Letters: Royal Mail seems to be ignorant of its own appalling standard of service

Earlier this year Royal Mail was fined £5.6m after failing to deliver more than a quarter of first-class post on time
Earlier this year Royal Mail was fined £5.6m after failing to deliver more than a quarter of first-class post on time - Stefan Rousseau/pa

SIR – Last Friday I received a flyer from Royal Mail (“Motorist swerves £1,000 speeding fine because Royal Mail failed to deliver it”, report, November 24), offering me a postal delivery service for NHS prescriptions. One wonders how well that would work, given that we now rarely get more than one or two deliveries a week.

Royal Mail’s lack of self-awareness concerning its current level of service is mind-boggling.

Chris Pilkington
Weymouth, Dorset

SIR – I read Royal Mail’s advertisement (Letters, November 24) in total disbelief: “Keep it special. Send a card”. 
Royal Mail services have become unreliable and slow, and its charges have risen significantly. 

While it is clearly out of touch with its customer base, surely it realises that the cost of stamps is the single reason why almost everyone I know is sending as few Christmas cards as possible this year. Some have stopped altogether. We would send cards if we could afford the stamps and had faith that they would be delivered within a day or two of posting.

Shirley Elomari

SIR – Only an organisation as tone-deaf as Royal Mail could dare to publish an advertisement urging us to send Christmas cards, given the price increases it has imposed on us. 

The irony of its advertisement obviously escapes it. May I suggest a discounted stamp for Christmas cards? That just might encourage people to start sending them again.

Tim Lovett
Claygate, Surrey

SIR – My husband’s birthday was on November 12. The next day, our lovely post lady most apologetically delivered a stack of cards for him, and a considerable number for me (my own birthday was on November 1). Many bore a first-class stamp. According to her (and she has more than 20 years’ experience), the problem is that Royal Mail is short-staffed and should be recruiting and training more people – but is not.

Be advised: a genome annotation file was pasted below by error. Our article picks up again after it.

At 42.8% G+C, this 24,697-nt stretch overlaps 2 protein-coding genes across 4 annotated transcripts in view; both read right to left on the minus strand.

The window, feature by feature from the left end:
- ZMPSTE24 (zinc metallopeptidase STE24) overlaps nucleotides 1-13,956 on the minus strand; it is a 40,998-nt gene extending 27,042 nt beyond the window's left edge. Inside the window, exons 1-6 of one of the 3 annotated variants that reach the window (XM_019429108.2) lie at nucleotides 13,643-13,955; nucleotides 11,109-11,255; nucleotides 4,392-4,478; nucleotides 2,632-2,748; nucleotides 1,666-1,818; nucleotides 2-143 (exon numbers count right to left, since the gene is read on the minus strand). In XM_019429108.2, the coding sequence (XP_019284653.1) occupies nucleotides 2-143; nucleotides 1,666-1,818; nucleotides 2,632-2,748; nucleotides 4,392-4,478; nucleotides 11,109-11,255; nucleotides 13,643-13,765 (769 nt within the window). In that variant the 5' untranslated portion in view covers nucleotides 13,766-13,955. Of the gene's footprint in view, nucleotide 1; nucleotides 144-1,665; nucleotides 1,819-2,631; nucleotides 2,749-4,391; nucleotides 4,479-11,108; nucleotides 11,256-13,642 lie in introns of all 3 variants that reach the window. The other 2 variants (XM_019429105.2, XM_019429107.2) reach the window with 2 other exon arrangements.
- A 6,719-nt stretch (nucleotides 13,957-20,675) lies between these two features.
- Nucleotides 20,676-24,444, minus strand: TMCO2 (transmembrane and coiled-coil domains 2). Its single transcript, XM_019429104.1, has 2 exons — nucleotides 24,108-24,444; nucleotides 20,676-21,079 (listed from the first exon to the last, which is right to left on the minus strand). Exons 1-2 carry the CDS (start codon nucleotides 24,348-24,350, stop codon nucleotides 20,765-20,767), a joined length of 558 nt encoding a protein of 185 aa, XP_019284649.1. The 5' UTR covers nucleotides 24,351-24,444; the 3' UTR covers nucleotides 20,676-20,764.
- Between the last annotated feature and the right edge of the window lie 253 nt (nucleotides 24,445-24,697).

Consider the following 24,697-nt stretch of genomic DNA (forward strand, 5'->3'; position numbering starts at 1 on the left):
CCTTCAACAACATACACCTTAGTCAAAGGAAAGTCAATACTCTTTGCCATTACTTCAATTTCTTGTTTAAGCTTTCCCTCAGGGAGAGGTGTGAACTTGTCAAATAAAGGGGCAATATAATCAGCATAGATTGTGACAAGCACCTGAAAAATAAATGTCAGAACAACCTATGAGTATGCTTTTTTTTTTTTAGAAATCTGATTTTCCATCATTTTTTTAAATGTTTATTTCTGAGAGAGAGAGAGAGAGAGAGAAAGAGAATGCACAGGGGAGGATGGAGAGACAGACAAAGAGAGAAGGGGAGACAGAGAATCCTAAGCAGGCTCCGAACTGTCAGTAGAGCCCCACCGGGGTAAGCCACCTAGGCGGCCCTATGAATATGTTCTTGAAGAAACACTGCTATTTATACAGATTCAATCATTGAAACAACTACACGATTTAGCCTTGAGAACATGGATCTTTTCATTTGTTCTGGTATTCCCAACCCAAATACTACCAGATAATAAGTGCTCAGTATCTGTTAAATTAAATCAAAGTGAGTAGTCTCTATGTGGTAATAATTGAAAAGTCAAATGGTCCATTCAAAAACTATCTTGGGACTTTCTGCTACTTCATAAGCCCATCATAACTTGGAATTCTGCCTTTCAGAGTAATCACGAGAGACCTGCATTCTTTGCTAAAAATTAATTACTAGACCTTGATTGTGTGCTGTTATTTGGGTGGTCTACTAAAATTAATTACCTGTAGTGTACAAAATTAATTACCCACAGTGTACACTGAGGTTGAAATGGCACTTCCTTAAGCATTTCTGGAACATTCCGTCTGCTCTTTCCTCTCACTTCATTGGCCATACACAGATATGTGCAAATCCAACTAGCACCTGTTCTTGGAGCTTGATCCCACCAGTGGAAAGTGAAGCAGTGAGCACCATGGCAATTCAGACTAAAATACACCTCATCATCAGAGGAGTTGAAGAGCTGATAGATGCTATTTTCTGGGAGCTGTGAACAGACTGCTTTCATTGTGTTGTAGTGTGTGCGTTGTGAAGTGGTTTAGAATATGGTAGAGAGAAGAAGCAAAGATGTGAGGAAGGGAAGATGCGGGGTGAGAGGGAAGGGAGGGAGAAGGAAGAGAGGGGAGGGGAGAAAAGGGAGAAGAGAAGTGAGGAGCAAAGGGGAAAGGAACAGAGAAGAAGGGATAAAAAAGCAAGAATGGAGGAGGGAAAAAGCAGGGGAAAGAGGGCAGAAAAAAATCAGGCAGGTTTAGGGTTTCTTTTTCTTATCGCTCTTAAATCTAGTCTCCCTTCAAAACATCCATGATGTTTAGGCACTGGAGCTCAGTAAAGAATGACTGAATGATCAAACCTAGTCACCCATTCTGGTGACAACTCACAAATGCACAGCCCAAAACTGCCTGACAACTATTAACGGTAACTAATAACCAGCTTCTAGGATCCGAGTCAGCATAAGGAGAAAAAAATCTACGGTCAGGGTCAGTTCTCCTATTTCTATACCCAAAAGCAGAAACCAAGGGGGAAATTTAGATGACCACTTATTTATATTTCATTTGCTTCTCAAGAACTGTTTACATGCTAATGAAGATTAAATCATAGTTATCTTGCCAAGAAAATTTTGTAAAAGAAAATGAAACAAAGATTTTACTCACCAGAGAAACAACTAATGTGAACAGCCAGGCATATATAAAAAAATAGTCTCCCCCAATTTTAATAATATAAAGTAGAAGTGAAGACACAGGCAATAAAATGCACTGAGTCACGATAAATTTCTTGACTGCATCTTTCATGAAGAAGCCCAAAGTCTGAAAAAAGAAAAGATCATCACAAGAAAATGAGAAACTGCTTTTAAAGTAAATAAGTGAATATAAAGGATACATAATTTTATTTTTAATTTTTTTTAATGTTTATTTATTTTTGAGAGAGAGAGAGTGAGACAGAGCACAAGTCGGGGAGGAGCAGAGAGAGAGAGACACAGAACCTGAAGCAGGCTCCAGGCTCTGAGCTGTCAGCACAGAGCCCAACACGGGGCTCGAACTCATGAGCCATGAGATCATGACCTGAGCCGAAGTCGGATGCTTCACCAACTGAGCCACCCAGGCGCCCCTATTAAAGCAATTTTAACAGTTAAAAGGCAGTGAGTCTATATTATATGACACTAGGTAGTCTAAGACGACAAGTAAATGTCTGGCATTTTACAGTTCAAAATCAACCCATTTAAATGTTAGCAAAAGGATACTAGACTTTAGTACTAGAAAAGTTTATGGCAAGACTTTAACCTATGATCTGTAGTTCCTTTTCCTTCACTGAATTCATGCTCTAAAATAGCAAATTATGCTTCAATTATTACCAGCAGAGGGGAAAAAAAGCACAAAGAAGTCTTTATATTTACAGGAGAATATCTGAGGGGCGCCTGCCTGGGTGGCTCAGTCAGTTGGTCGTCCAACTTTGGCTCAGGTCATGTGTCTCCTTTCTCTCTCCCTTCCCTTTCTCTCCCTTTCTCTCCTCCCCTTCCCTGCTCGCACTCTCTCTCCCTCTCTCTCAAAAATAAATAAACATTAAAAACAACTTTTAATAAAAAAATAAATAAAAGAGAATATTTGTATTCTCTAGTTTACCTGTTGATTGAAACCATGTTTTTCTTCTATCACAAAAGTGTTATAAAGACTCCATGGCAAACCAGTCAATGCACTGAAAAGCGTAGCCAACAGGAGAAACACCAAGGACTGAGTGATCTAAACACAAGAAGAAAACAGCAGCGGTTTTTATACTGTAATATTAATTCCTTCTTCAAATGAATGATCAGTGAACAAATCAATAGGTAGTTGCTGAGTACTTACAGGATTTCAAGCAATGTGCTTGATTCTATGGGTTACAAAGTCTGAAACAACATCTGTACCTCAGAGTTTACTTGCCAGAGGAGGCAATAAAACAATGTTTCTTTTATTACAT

Royal Mail’s website states that its first-class service “aims to deliver the next working day, including Saturdays”. Is it not selling first-class stamps under false pretences, knowing it is unable to meet that claim?

Susan Fleck
Cheltenham, Gloucestershire

SIR – Kris Bartlett (Letters, November 25) posted a letter first class to Oxford, 10 miles from his home, which took six weeks to arrive. I can do better. 

I received a Christmas card five weeks ago and was impressed at the efficiency of the sender, who lives one mile away from me. When I checked the envelope, which had a first-class stamp attached, I saw it had been posted in December 2022.

Karen Mullan
Hove, East Sussex

Covid charade

SIR – Camilla Tominey has rightly shone a light on the charade that is the Covid inquiry (Comment, November 25).

Not only does the prurient relish with which details of politicians’ tawdry behaviour have been pored over suggest that the legal cast have wandered in from the set of No Sex Please, We’re British, but the central premise is apparently that lockdown was a good thing and our leaders generally a bunch of duffers.

There is also, as Ms Tominey points out, a risk of the inquiry being hijacked by activists using Covid deaths as a battering ram, when these and deaths from lockdown are equally important.